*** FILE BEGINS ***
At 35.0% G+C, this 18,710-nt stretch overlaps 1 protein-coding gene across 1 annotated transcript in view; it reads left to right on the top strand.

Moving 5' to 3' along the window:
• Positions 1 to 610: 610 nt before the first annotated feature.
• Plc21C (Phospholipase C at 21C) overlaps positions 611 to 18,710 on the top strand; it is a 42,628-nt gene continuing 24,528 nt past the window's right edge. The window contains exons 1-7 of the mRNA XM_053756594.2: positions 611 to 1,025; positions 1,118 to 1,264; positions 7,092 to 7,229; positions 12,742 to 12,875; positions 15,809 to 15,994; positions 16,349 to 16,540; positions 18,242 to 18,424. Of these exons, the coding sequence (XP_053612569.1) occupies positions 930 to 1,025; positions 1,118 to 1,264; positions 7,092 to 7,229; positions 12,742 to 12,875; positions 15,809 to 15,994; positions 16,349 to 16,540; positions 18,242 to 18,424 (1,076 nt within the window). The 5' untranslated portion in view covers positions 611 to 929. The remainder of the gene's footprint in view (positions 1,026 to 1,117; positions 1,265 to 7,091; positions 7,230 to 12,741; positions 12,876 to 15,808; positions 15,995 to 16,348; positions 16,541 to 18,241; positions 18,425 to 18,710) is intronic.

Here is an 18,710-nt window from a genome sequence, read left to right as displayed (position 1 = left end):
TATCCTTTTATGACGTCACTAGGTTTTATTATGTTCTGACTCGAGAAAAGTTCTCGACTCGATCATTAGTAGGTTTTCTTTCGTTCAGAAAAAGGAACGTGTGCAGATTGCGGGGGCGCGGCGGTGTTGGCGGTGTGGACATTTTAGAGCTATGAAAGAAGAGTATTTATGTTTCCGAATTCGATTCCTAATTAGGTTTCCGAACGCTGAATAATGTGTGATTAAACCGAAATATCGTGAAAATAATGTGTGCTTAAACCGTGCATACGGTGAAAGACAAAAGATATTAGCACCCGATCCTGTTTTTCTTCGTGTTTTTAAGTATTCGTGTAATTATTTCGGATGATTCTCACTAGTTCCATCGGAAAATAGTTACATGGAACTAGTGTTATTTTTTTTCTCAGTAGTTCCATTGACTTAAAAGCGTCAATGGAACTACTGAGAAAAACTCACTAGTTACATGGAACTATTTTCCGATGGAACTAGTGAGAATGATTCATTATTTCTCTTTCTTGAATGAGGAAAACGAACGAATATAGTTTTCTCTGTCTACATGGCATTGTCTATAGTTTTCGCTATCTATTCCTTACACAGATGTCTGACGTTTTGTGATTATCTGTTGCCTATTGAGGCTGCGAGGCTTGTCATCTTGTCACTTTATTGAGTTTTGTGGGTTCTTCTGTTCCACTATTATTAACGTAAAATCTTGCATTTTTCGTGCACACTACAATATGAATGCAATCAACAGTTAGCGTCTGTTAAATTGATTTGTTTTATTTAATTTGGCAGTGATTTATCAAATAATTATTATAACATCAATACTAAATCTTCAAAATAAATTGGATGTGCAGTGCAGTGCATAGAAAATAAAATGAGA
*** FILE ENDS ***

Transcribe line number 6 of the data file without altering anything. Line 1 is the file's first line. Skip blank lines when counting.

TATCCTTTTATGACGTCACTAGGTTTTATTATGTTCTGACTCGAGAAAAGTTCTCGACTCGATCATTAGTAGGTTTTCTTTCGTTCAGAAAAAGGAACGTGTGCAGATTGCGGGGGCGCGGCGGTGTTGGCGGTGTGGACATTTTAGAGCTATGAAAGAAGAGTATTTATGTTTCCGAATTCGATTCCTAATTAGGTTTCCGAACGCTGAATAATGTGTGATTAAACCGAAATATCGTGAAAATAATGTGTGCTTAAACCGTGCATACGGTGAAAGACAAAAGATATTAGCACCCGATCCTGTTTTTCTTCGTGTTTTTAAGTATTCGTGTAATTATTTCGGATGATTCTCACTAGTTCCATCGGAAAATAGTTACATGGAACTAGTGTTATTTTTTTTCTCAGTAGTTCCATTGACTTAAAAGCGTCAATGGAACTACTGAGAAAAACTCACTAGTTACATGGAACTATTTTCCGATGGAACTAGTGAGAATGATTCATTATTTCTCTTTCTTGAATGAGGAAAACGAACGAATATAGTTTTCTCTGTCTACATGGCATTGTCTATAGTTTTCGCTATCTATTCCTTACACAGATGTCTGACGTTTTGTGATTATCTGTTGCCTATTGAGGCTGCGAGGCTTGTCATCTTGTCACTTTATTGAGTTTTGTGGGTTCTTCTGTTCCACTATTATTAACGTAAAATCTTGCATTTTTCGTGCACACTACAATATGAATGCAATCAACAGTTAGCGTCTGTTAAATTGATTTGTTTTATTTAATTTGGCAGTGATTTATCAAATAATTATTATAACATCAATACTAAATCTTCAAAATAAATTGGATGTGCAGTGCAGTGCATAGAAAATAAAATGAGA